Licciardi’s attorneys say fear made the deputy slow to reveal what he knew about the alleged rapes, and about Sharper’s now-admitted pattern of drugging women to prime them for rape.

Licciardi and Nunez both also face charges in state court in New Orleans that include separate counts of aggravated rape that carry a mandatory life prison term. Each has pleaded not guilty.

McMahon, the federal prosecutor, argued Tuesday that the payment from Sharper for Nunez’s attorneys created an “intractable conflict” that warranted tossing Johnson and Larson from the case. Sharper made the payment through an intermediary while jailed in Los Angeles last year.

“Who’s the client here? Sharper, who paid them? Or Mr. Nunez?” McMahon said. “There are too many unsavory elements. Sharper’s guilty plea and willingness to testify has injected a whole new variable in this.”

But Milazzo cited a lack of evidence that Sharper instructed the lawyers on Nunez’s defense. Milazzo found no “structural conflict,” ruling only after calling Nunez to formally waive any conflict.

FBI Special Agent Robert Blythe also testified about a confidential informant’s account of hearing Nunez second-guessing his attorneys and his decision to let Sharper pay for them. But Nunez stood by his attorneys on Tuesday. “I’m very fond of my representation,” he told the judge.

As if to drive home their animosity, two defense tables were set up for the hearing, one for Nunez, 28, and the other for Licciardi, 30.

Their attorneys said they fear a jury will conjure a conspiracy from unrelated alleged crimes.

As part of Licciardi’s defense, Capitelli told the judge they expect to grill Sharper over the $20,000 payment. He noted that Nunez and Licciardi are not charged together in any of the seven counts contained in a superseding indictment handed up by a federal grand jury in July.

McMahon, however, said the obstruction charge that Nunez faces, for getting rid of the phone, fits neatly with the three witness tampering and obstruction counts against Licciardi.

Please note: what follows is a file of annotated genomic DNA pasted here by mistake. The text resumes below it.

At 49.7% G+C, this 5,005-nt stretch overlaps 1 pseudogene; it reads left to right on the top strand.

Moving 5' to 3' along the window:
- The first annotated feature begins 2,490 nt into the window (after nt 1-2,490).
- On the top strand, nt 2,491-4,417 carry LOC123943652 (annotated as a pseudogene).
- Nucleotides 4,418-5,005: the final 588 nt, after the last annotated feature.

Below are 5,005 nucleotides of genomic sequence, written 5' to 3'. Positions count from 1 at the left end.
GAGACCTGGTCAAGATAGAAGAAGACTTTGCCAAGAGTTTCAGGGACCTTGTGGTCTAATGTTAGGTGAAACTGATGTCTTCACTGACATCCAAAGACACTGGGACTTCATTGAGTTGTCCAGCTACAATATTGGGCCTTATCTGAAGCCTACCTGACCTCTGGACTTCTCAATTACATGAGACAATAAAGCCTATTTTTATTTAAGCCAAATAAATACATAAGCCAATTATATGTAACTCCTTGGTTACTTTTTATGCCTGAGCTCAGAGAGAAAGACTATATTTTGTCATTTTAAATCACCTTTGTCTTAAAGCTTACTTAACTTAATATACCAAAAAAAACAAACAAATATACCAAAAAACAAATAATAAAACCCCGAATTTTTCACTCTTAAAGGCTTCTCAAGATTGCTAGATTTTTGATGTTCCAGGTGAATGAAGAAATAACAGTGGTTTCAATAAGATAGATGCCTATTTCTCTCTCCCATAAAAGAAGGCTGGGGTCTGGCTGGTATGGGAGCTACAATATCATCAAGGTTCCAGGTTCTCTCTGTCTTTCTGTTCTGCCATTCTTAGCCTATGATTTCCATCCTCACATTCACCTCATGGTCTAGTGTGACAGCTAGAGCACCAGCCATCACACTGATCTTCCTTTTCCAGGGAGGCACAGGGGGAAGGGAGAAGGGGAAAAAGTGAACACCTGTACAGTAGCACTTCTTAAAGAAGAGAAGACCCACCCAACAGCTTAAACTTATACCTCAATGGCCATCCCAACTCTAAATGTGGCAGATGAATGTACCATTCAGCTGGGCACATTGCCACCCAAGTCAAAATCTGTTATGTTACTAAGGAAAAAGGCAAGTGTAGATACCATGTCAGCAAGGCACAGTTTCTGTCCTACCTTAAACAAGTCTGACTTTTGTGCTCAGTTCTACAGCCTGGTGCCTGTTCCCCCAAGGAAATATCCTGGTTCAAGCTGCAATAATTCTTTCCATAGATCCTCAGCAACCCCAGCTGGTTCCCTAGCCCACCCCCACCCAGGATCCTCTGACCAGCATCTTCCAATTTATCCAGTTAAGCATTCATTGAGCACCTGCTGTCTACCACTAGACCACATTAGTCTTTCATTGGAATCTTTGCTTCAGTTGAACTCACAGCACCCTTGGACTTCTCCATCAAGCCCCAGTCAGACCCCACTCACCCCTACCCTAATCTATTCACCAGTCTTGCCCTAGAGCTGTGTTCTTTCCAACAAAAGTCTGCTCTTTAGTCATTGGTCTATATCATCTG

The former deputy also faces federal drug conspiracy and distribution charges in a case that once named Sharper but now names Nunez in a lone obstruction count.

Licciardi’s attorneys cited an interview Licciardi gave to investigators in February 2014, in which he said he “got a phone call from a weird number and I didn’t know who it was, and it was Erik and Darren on three-way.”

Sharper told him the New Orleans Police Department had searched his condo. Nunez insisted he didn’t even mention Licciardi’s name to police. Licciardi then explained to investigators his initial reluctance to tell the full truth.

“I was scared of Darren Sharper finding out, you know, that I’m talking, and he coming (to) kill me,” Licciardi said. Sharper “knows big-time people, you know, and I’m just, I’m nobody. ... I’m scared for my life, I really am.” Capitelli said the phone call was “clearly a threat.”

Without ruling, Milazzo remarked that Licciardi’s identification of Nunez coming out of the bedroom in his underwear “certainly creates a problem.”

In the meantime, Nunez and Licciardi remain defendants in the state rape case, which is on hold while the Louisiana Supreme Court considers whether the system used in Orleans Parish to select judges is illegal.

Follow John Simerman on Twitter, @johnsimerman.